The reason no-fault car insurance is now standard in all but a few states is because of the efficiency it provides for motorists, courts, and insurance companies. Before it became widespread back in the 1970’s, car accident litigation took up a major portion of courtroom time in every major city in America; not to mention how much time traffic officers had to spend in court testifying for or against a defendant, as insurance companies challenged tens of thousands of car accident claims each year. The cost was becoming enormous, and so law enforcement authorities, judicial review boards, and insurance company executives met together and began lobbying state legislatures to pass no-fault car insurance laws.
At its most basic, according to injury lawyer Boca Raton, no-fault insurance simply means that if you are involved in a vehicle accident your insurance company will be mandated to pay for costs and damages under binding legislation. So there is no need to go to court to prove anything. It’s all cut and dried. This does not sit well with both drivers sometimes, because they know they are clearly not at fault — but in the long run no-fault insurance saves the average motorist a lot of time, anguish, and expense.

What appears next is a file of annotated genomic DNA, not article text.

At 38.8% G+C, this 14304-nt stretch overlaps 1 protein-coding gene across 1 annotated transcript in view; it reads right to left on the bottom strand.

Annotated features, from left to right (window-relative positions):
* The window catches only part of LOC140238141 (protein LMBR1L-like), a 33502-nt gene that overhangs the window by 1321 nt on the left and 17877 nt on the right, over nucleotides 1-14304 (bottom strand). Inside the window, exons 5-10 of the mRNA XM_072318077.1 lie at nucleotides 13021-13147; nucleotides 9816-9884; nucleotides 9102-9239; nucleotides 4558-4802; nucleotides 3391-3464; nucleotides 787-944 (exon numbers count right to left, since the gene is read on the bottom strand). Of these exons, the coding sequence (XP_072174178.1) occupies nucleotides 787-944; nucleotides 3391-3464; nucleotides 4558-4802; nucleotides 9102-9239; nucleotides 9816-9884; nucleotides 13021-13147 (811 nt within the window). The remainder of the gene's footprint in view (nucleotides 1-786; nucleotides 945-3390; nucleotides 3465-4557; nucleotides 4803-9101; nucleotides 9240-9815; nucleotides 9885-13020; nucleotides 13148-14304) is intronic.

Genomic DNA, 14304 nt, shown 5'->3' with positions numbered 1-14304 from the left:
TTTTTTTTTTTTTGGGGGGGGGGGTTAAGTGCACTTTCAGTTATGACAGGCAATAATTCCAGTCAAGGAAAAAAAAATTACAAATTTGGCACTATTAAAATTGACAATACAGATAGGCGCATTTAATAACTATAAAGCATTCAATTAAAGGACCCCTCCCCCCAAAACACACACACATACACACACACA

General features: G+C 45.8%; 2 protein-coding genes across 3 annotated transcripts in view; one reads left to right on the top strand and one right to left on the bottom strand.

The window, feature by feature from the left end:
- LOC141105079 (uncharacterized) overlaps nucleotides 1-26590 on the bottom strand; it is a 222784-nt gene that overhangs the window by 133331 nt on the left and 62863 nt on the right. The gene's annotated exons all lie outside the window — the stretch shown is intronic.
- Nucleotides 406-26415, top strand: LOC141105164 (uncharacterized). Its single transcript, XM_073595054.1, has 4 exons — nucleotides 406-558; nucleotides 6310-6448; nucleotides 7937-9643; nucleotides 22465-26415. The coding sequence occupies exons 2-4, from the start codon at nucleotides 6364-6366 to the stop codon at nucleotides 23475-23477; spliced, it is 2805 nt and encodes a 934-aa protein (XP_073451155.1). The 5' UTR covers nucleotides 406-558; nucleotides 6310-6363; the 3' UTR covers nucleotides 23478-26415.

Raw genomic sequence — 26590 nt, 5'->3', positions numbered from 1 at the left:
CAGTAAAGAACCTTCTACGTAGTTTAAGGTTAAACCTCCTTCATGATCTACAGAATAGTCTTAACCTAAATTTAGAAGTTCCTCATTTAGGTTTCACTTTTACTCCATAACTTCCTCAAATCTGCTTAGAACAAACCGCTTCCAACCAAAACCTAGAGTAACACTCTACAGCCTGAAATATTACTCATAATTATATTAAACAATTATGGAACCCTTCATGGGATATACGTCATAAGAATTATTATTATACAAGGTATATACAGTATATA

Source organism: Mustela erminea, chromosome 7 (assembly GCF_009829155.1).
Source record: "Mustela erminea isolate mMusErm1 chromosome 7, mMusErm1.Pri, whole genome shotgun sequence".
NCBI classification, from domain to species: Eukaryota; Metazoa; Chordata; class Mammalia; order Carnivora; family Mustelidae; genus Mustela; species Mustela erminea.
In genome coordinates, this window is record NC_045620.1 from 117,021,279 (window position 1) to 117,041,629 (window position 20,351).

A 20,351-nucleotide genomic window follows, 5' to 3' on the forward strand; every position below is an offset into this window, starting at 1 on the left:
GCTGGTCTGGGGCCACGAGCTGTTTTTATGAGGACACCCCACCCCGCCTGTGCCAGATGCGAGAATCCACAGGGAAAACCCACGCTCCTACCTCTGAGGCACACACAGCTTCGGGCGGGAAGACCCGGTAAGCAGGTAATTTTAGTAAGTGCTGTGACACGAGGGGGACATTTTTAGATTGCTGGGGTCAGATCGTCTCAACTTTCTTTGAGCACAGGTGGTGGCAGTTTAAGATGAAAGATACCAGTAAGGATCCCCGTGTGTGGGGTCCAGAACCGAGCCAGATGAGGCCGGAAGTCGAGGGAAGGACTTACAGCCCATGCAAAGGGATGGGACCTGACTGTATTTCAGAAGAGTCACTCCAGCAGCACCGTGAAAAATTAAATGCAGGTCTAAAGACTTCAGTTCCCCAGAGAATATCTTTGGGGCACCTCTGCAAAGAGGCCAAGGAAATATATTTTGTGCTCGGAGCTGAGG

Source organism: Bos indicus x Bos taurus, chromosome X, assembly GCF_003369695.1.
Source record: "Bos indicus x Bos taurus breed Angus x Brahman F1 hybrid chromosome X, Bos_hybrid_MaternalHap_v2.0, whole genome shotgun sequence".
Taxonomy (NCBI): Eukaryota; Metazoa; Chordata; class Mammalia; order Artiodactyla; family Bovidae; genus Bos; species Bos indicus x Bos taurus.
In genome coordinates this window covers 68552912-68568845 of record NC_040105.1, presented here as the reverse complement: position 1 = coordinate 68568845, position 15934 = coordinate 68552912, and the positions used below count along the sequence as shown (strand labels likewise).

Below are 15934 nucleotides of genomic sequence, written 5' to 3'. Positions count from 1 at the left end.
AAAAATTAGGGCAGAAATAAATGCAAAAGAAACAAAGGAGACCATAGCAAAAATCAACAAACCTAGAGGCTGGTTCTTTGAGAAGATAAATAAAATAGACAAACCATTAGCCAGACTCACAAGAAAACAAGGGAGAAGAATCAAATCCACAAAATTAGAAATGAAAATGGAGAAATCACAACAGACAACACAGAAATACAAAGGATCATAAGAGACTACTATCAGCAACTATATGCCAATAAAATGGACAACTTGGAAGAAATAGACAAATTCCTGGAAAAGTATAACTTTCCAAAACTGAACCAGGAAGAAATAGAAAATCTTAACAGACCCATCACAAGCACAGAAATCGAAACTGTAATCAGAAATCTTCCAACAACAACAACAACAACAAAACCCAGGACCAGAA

So if your state is one of the many that insists on no-fault car insurance, count yourself lucky. It’s still the most efficient way to take care of insurance claims.